A Turkish seismic survey vessel, whose research in the disputed region of the eastern Mediterranean has occurred amid a week of deadlock between Ankara and Athens, has returned to waters near southern Turkey – a move Greece said was a positive first step Reducing stress on offshore natural resources.
But Turkey’s Defense Minister Hulsi Akar played down the significance of the move, stating that the ship had returned as part of the planned plans and insisted that it did not mean Ankara was “giving up our rights”.
On Sunday, state news agency Anadolu in Antalya, southern Turkey, reported, “Forward and backward movements will be planned.”
Neighboring and NATO allies Turkey and Greece have acknowledged overlapping claims of rights to potential energy resources in continental shelves and in the eastern Mediterranean. Tensions rose last month after Ankara Rees was dispatched to exclude possible oil and gas drilling possibilities in waters claimed by Ankara, Greece, Cyprus and Turkey.
The Turkish Navy issued an advisory earlier this month stating that the vessel would continue operating in the area until 12 September. Foreign Minister Mevlut Cavusoglu had said that it would continue exploratory operations for longer but no extension of advisory was issued until noon.
Refinitive ship tracking data showed Oruck Rees, with two naval ships, returning to a location just off the coast of Antalya.
The move was welcomed by Greek Prime Minister Kiriakos Mitsotakis on Sunday.
“The return of Oruk Rees is a positive first step, I expect continuity to remain,” he told reporters at Thessaloniki. We want to talk with Turkey but in a climate without provocation.
Ankara is facing possible sanctions from the European Union over the dispute, which fully supports member countries Greece and Cyprus. But many states, including Germany, want to resolve the deadlock through negotiations.
“A ban list exists as an option [against Turkey]. We do not want to see it implemented, but it will be done when we see that the other side is not returning to the path of argument, ”said Mitsotakis.
The dispute over potential oil and gas reserves triggered a military buildup in the eastern Mediterranean Sea, with both Turkey and Greece sending warships to the region and conducting military exercises to stake their claims.
Turkey has reiterated that it is open to resolving issues with Greece through negotiations, but publicly declined any positions, including Ork Rees operations prior to negotiations.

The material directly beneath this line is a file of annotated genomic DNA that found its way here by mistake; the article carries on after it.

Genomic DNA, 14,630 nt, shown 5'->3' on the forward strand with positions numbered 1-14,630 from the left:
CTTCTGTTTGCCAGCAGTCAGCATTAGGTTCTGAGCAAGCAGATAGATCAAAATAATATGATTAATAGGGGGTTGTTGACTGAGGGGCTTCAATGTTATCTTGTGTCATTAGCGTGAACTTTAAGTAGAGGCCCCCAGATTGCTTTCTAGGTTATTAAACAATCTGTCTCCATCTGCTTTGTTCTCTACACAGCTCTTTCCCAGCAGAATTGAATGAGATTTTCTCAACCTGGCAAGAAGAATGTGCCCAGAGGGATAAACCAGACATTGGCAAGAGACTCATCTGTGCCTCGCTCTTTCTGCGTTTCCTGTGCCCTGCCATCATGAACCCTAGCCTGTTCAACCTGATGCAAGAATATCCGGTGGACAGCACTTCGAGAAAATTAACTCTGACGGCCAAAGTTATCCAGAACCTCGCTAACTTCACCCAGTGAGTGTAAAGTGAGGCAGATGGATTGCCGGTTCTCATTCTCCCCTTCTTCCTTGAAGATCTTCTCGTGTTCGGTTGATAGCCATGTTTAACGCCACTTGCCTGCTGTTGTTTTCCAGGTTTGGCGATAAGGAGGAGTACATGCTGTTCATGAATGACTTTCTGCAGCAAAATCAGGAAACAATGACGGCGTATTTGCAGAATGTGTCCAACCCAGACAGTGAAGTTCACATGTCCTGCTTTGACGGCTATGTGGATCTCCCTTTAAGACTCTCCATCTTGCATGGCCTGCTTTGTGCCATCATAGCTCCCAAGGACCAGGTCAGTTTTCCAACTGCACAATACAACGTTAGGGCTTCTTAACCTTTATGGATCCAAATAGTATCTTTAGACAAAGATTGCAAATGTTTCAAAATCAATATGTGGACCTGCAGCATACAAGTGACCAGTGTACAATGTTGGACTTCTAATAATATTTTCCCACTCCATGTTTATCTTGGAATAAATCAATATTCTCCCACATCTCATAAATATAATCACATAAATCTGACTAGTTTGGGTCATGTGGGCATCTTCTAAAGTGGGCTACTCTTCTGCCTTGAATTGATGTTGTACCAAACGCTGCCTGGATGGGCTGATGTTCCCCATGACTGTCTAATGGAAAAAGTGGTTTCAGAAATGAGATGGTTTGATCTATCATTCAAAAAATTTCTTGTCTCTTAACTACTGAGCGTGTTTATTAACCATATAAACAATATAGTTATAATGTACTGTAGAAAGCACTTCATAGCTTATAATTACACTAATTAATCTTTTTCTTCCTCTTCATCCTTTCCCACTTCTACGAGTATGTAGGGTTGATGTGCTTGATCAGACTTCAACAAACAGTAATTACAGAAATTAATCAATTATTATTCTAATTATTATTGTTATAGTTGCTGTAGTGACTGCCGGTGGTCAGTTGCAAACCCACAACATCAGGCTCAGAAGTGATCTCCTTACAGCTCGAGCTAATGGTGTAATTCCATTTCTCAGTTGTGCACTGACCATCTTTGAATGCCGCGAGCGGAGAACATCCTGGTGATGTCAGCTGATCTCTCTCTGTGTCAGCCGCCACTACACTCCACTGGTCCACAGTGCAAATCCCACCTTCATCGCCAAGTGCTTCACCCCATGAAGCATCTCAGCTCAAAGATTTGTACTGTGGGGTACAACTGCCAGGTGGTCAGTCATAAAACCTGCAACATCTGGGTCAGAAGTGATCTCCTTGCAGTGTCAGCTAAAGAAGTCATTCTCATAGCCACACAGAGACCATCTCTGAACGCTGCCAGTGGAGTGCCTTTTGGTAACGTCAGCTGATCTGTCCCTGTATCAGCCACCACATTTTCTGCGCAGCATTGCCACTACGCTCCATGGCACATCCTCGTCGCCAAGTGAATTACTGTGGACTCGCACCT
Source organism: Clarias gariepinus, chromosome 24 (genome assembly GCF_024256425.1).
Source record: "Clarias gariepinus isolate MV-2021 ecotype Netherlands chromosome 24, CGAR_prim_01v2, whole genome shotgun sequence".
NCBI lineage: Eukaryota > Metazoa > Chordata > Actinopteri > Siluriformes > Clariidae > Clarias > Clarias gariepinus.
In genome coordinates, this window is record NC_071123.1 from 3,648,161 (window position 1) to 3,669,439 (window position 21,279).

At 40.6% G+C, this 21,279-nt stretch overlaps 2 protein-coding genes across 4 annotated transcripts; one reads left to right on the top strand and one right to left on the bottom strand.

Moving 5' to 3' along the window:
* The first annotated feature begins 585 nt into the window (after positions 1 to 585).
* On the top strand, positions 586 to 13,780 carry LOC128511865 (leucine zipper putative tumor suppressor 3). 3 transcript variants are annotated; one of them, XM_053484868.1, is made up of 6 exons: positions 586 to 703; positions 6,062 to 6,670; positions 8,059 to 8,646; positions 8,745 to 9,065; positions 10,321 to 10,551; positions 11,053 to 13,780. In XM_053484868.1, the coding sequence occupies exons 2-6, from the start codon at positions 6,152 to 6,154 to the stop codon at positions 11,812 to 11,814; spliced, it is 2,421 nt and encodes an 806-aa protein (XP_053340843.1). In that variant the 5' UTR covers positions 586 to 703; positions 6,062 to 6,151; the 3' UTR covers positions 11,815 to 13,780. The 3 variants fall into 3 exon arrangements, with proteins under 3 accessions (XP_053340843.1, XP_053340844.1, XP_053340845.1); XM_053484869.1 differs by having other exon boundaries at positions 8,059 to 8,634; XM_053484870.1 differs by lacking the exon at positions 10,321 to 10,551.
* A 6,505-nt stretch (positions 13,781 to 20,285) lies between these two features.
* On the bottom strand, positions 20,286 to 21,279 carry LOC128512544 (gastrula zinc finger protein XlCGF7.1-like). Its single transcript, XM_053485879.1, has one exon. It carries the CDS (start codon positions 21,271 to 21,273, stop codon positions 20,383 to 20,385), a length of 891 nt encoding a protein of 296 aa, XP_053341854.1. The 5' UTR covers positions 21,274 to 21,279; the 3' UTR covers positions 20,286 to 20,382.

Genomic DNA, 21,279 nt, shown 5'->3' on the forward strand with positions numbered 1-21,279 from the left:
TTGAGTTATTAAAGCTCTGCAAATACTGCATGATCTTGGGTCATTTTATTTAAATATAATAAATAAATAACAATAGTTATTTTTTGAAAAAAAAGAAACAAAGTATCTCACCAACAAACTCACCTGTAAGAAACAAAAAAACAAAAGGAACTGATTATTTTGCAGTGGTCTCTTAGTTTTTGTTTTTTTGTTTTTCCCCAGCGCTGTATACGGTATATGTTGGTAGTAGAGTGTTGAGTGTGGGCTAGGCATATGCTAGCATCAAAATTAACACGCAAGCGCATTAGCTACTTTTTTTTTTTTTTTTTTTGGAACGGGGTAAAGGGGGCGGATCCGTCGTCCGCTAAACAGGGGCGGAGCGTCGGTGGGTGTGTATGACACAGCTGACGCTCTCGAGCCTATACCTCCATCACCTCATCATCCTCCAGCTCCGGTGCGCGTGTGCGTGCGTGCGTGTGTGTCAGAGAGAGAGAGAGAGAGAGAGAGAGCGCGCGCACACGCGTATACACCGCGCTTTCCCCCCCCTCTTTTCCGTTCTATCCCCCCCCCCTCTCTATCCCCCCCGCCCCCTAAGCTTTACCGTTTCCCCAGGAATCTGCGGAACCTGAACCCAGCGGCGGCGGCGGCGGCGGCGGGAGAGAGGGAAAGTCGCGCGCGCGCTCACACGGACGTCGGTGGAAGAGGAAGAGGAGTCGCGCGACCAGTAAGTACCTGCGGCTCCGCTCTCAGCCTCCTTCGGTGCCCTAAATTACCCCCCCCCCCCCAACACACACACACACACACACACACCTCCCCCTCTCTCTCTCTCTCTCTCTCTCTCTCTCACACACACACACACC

“If there are people setting the prerequisites for Turkey, then we also have the prerequisites and these prerequisites need to be met,” Cavusoglu said during a news conference on Saturday.
Earlier in September, Mitsutakis said his country would once again begin talks with Turkey to resolve conflicting claims.
Aker said that Turkey supports peace and negotiation “if our wishes and demands are met”.
Turkey rejects criticism of the European Union, saying that the dispute should be fair in the dispute, arguing that the discovery of water where natural gas drilling was being carried out was part of its Turkish continental shelf.
Turkey says it has a legitimate claim in the eastern Mediterranean. There is no agreement between Greece and Turkey destroying their continental shelves, while Turkey disputes any claim by Cyprus with which it has no diplomatic ties.
Cyprus split in the Turkish invasion in 1974, beginning with a brief Greek-inspired coup. Its internationally recognized Greek Cypriot government represents the entire island in the European Union, although its authority is effectively vested in the southern part. Northern Cyprus is an unrecognized Turkish Cypriot state recognized only by Ankara.
Professor James Kerr-Lindsay of the London School of Economics said that the dispute is a 1924 maritime settlement between Turkey and Greece that is now outdated. He said that Turkey is claiming that a small Greek island is being diverted away from its access to vast gas resources.
“It’s an incredibly complex problem. A hundred years ago the two sorted their boundaries but times have changed. International law was in a very different place, you couldn’t detect deep water. But with technology we can now Have become competent. ”He told Al Jazeera.
Pompeo in Cyprus
Amid tensions, Mitsutakis announced a “strong” weapons procurement program and an overhaul of the country’s military on Saturday.
In a keynote address in Thessaloniki, he said that Greece would acquire 18 French-built Rafale war planes, four multipurpose frigates and four naval helicopters, while also recruiting 15,000 new troops and putting resources into the national arms industry and cyberbet defense. He said that new anti-tank weapons, navy torpedoes and air force missiles would also be safe.
Mitsotakis is believed to have accelerated the program after talks with French President Emmanuel Macron during a Southern European leaders’ conference in Corsica this week. France has strongly supported Greece in its growing performances with Turkey as well as Cyprus.
Meanwhile, Turkish President Recep Tayyip Erdogan on Saturday targeted Macron following French criticism of Turkish maritime activities in the eastern Mediterranean Sea, as tensions between NATO allies continue.
“You’ll have more problems with me,” Erdogan said in a televised speech in Istanbul. “Don’t mess with Turkish people. Don’t mess with Turkey.”
Separately on Saturday, US Secretary of State Mike Pompeo called for a diplomatic solution to the dispute between Greece and Turkey, saying military tensions between NATO allies serve only the enemies of the coalition.
“Increased military tension does not help anyone else, but would like to see a split in translatistic unity,” Pompeo said after a conversation in Nicosia with Nicos Anastasiades of Cyprus.